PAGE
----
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Protein implicated in Alzheimer’s grows two ways
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The protein amyloid beta, commonly associated with Alzheimer’s disease, has been recorded growing in real-time.
When protein threads clump around brain tissue as insoluble ‘fibrils’ they can cause neurodegenerative diseases such as Parkinson’s, Huntington’s and Alzheimer’s. Being able to see how these fibrils develop, however, has been difficult with available static imaging methods.
A team including researchers from Kanazawa University used high-speed atomic force microscopy, a rapid, high-resolution imaging technique that does not interfere with molecule activity, to directly observe amyloid beta fibrils evolving. When allowed to form freely in an experimental solution, the fibrils grew in either a straight or spiral arrangement. Surprisingly, the fibrils switched between the two structures when the solution’s salinity was altered. This counters the theory that fibrils only grow through the faithful duplication of the first protein’s nucleus.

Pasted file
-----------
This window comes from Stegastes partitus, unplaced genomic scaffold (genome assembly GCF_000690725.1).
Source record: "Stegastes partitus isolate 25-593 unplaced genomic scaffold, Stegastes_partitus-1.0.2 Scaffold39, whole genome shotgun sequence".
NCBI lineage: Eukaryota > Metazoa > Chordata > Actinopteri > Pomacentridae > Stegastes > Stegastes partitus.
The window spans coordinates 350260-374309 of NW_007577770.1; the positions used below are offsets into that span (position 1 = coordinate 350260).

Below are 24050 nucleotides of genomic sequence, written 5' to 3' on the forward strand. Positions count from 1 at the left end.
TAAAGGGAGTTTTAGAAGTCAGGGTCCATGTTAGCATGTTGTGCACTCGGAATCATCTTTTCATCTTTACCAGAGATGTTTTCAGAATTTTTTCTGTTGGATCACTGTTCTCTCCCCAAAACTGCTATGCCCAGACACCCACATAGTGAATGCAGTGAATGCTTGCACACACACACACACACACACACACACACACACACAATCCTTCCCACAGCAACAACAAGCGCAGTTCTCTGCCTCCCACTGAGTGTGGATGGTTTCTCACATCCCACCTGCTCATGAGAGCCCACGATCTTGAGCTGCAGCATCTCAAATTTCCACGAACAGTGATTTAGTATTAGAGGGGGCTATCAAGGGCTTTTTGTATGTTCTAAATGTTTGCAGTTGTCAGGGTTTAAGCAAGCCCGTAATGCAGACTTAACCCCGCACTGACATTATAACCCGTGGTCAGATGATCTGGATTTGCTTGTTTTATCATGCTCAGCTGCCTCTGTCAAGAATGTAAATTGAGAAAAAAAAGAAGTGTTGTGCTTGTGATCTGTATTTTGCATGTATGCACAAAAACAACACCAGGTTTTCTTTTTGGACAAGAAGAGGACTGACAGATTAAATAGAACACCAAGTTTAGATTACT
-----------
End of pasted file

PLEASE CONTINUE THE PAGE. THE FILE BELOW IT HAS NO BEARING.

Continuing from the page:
This finding suggests that amyloid beta fibrils could be converted between their toxic and non-toxic structures by altering their microenvironment.
- PNAS 113,5835–5840 (2016). doi: 10.1073/pnas.1524807113
|Graduate School of Medical Sciences, KU, Japan||0.42|
|Bio-AFM Frontier Research Center, KU, Japan||0.33|
|UCLA David Geffen School of Medicine (DGSOM), United States of America (USA)||0.17|
|School of Medicine, Showa University, Japan||0.08|